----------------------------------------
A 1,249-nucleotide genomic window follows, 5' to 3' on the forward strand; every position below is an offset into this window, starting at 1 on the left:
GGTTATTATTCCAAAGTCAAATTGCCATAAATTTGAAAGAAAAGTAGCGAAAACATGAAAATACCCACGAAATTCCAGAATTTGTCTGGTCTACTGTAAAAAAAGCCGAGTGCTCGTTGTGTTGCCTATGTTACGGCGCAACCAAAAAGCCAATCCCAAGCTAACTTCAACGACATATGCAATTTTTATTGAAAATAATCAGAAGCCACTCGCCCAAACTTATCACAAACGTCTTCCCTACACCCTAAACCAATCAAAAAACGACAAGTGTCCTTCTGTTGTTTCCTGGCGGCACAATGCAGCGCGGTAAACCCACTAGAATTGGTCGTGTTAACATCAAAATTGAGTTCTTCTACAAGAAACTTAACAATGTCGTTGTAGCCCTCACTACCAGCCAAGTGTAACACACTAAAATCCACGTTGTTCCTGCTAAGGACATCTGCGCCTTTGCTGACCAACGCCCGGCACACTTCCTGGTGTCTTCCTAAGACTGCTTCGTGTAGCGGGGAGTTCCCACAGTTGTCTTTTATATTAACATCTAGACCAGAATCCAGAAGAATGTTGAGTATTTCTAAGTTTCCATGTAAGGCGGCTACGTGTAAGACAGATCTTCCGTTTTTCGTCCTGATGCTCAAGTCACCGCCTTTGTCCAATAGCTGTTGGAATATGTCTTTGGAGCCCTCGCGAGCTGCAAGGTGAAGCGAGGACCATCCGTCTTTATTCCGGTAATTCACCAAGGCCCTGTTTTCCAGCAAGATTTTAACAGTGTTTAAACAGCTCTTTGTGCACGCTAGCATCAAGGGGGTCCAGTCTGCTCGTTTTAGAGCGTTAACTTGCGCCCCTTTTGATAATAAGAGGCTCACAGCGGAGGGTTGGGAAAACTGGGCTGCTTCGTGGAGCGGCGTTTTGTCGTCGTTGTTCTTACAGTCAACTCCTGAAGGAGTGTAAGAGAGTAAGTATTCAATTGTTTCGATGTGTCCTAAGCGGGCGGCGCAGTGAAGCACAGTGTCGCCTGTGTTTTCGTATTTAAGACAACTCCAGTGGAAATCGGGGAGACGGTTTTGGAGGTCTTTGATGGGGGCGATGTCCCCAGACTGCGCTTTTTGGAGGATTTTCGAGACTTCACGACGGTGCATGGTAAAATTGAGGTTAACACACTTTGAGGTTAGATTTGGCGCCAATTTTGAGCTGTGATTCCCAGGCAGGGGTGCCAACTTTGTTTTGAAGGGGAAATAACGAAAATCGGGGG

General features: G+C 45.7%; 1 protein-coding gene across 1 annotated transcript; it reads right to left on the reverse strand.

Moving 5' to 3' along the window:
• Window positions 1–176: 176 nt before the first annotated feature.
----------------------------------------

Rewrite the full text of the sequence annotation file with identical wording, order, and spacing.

A 1,249-nucleotide genomic window follows, 5' to 3' on the forward strand; every position below is an offset into this window, starting at 1 on the left:
GGTTATTATTCCAAAGTCAAATTGCCATAAATTTGAAAGAAAAGTAGCGAAAACATGAAAATACCCACGAAATTCCAGAATTTGTCTGGTCTACTGTAAAAAAAGCCGAGTGCTCGTTGTGTTGCCTATGTTACGGCGCAACCAAAAAGCCAATCCCAAGCTAACTTCAACGACATATGCAATTTTTATTGAAAATAATCAGAAGCCACTCGCCCAAACTTATCACAAACGTCTTCCCTACACCCTAAACCAATCAAAAAACGACAAGTGTCCTTCTGTTGTTTCCTGGCGGCACAATGCAGCGCGGTAAACCCACTAGAATTGGTCGTGTTAACATCAAAATTGAGTTCTTCTACAAGAAACTTAACAATGTCGTTGTAGCCCTCACTACCAGCCAAGTGTAACACACTAAAATCCACGTTGTTCCTGCTAAGGACATCTGCGCCTTTGCTGACCAACGCCCGGCACACTTCCTGGTGTCTTCCTAAGACTGCTTCGTGTAGCGGGGAGTTCCCACAGTTGTCTTTTATATTAACATCTAGACCAGAATCCAGAAGAATGTTGAGTATTTCTAAGTTTCCATGTAAGGCGGCTACGTGTAAGACAGATCTTCCGTTTTTCGTCCTGATGCTCAAGTCACCGCCTTTGTCCAATAGCTGTTGGAATATGTCTTTGGAGCCCTCGCGAGCTGCAAGGTGAAGCGAGGACCATCCGTCTTTATTCCGGTAATTCACCAAGGCCCTGTTTTCCAGCAAGATTTTAACAGTGTTTAAACAGCTCTTTGTGCACGCTAGCATCAAGGGGGTCCAGTCTGCTCGTTTTAGAGCGTTAACTTGCGCCCCTTTTGATAATAAGAGGCTCACAGCGGAGGGTTGGGAAAACTGGGCTGCTTCGTGGAGCGGCGTTTTGTCGTCGTTGTTCTTACAGTCAACTCCTGAAGGAGTGTAAGAGAGTAAGTATTCAATTGTTTCGATGTGTCCTAAGCGGGCGGCGCAGTGAAGCACAGTGTCGCCTGTGTTTTCGTATTTAAGACAACTCCAGTGGAAATCGGGGAGACGGTTTTGGAGGTCTTTGATGGGGGCGATGTCCCCAGACTGCGCTTTTTGGAGGATTTTCGAGACTTCACGACGGTGCATGGTAAAATTGAGGTTAACACACTTTGAGGTTAGATTTGGCGCCAATTTTGAGCTGTGATTCCCAGGCAGGGGTGCCAACTTTGTTTTGAAGGGGAAATAACGAAAATCGGGGG

General features: G+C 45.7%; 1 protein-coding gene across 1 annotated transcript; it reads right to left on the reverse strand.

Moving 5' to 3' along the window:
• Window positions 1–176: 176 nt before the first annotated feature.